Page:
Slavery is wrapped up in almost every industry’s supply chain, tainting the food we eat, the clothes we buy, and the electronics we love.
Human trafficking is a form of modern-day slavery and involves the movement of people by means of violence and deception for the purpose of forced labor, or slavery-like practices.
A project was created right here in North Dakota, to raise awareness, assist survivors, and more.
Founder and Executive Director, Stacy Schaffer, says it all started with her love for human rights during undergrad, specifically looking into the history of slavery.
She tells KX that after going to see a guest speaker for extra credit in a class, it led her to Guatemala longing for more answers and a way to help.
“While I was working in Guatemala I met my first survivor, there was a little girl named Ana who is trafficked from El Salvador to a brothel in Guatemala while at that brothel she was repeatedly sexually abused over and over again and regardless of who you are or what your ages that’s going to be a traumatic event and it was for her but we were able to intervene provide her with services and today she lives a relatively normal life,” Schaffer said.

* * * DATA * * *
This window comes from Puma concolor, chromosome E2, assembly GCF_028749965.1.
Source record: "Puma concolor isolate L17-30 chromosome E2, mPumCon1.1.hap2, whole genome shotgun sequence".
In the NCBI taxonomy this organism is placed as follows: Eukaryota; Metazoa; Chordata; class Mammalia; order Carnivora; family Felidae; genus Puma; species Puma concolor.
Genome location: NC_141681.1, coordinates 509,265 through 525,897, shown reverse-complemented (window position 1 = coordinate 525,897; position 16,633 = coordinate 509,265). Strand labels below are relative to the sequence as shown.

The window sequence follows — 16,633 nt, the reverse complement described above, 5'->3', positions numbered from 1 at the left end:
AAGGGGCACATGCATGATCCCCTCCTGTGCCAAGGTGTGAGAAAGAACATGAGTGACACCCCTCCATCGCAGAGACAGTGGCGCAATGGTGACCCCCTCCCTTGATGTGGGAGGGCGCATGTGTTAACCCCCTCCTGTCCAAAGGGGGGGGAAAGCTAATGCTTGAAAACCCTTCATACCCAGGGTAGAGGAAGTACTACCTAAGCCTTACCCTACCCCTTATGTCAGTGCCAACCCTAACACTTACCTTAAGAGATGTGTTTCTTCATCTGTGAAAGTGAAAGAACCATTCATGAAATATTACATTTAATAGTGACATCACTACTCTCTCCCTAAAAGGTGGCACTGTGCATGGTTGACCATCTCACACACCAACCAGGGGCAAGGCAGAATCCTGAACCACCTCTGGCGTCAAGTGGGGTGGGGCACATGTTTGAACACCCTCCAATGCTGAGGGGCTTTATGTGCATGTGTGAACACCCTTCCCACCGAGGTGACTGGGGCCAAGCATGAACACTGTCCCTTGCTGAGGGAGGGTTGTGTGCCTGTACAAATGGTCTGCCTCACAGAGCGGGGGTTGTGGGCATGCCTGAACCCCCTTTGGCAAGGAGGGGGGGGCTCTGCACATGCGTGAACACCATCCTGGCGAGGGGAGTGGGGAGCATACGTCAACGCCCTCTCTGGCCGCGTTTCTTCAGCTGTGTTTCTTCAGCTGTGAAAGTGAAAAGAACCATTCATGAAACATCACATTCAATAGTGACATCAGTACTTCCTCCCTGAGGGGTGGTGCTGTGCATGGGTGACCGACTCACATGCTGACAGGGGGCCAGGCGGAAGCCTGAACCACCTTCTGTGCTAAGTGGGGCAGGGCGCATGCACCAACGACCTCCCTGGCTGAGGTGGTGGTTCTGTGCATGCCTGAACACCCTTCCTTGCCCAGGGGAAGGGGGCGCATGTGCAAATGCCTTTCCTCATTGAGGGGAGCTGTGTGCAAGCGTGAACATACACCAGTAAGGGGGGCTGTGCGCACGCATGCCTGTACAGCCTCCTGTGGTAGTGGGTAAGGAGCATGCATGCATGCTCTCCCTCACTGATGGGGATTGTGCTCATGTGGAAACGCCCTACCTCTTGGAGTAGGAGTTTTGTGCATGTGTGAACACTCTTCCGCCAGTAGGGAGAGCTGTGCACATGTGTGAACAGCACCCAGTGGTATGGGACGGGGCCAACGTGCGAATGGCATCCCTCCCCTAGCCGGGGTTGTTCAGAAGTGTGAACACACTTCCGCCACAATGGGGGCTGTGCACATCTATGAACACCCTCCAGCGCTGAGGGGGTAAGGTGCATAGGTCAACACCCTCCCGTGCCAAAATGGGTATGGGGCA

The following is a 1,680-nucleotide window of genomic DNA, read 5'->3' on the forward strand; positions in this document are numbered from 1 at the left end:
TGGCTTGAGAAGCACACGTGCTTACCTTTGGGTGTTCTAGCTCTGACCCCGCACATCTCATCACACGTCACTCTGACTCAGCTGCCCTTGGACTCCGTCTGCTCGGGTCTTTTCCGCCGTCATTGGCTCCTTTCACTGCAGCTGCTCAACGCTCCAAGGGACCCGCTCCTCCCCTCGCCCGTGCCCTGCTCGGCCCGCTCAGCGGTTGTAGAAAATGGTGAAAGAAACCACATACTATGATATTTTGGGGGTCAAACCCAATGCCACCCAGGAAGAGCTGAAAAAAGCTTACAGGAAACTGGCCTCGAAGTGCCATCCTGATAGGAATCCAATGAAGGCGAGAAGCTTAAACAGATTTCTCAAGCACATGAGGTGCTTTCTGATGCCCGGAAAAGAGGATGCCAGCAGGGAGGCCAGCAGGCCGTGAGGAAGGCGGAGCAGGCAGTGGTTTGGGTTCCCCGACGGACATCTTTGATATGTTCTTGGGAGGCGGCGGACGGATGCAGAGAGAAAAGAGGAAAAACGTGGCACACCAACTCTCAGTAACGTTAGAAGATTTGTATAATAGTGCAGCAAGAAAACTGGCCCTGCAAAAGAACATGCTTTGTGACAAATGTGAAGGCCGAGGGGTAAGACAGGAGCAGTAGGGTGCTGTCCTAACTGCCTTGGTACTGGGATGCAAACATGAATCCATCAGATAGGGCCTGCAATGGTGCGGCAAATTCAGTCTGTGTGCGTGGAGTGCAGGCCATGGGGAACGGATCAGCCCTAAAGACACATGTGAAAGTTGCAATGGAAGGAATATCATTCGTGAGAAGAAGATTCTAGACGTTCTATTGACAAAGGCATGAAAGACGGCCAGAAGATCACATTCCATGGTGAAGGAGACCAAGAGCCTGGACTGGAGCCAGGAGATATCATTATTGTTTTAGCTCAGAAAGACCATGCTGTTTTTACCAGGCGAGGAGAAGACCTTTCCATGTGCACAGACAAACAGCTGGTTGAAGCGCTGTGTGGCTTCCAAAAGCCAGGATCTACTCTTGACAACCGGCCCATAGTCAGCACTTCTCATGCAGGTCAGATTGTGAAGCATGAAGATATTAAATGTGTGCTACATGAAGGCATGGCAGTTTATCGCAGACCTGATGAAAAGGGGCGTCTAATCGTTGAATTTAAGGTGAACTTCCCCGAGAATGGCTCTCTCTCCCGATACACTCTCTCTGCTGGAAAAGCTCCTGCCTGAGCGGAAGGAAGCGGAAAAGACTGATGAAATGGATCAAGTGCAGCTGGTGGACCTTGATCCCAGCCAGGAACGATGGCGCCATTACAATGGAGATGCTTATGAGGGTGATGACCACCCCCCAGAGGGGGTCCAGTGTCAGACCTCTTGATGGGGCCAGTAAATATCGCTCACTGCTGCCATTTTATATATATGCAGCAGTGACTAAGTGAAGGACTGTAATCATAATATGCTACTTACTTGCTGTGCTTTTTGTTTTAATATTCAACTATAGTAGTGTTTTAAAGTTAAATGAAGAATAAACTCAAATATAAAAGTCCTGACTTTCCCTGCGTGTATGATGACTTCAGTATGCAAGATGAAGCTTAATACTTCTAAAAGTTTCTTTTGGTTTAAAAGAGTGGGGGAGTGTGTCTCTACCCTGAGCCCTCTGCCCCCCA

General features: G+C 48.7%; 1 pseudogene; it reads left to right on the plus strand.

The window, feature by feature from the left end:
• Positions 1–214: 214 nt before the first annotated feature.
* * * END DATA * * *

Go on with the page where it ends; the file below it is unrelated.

Schaffer says Ana is her why.
The 31:8 project was created in 2015, but why here in North Dakota you ask?
“That’s when we really saw the boom and oil production and we started realizing hey human trafficking exists here it had always been here but the oil boom just really put more of a spotlight on it and I realize that there is just a lack of services when it came to this topic so knowing that I had been working in this field since 2006 I felt like it was just time to do the next thing,” Schaffer says.
She says since January 1, 2016, the North Dakota Human Trafficking task force, which the project is a part of, has worked with over 650 victims of human trafficking.
Schaffer says out of that number 80 percent have been North Dakota residents.
“It’s not the theory of it’s those people coming from other countries or from other states it’s actually people that are living right here in North Dakota,” Schaffer said.
Schaffer tells us the number one, increasing form of trafficking seen in our state right now is by victims’ family members, which is called familial trafficking.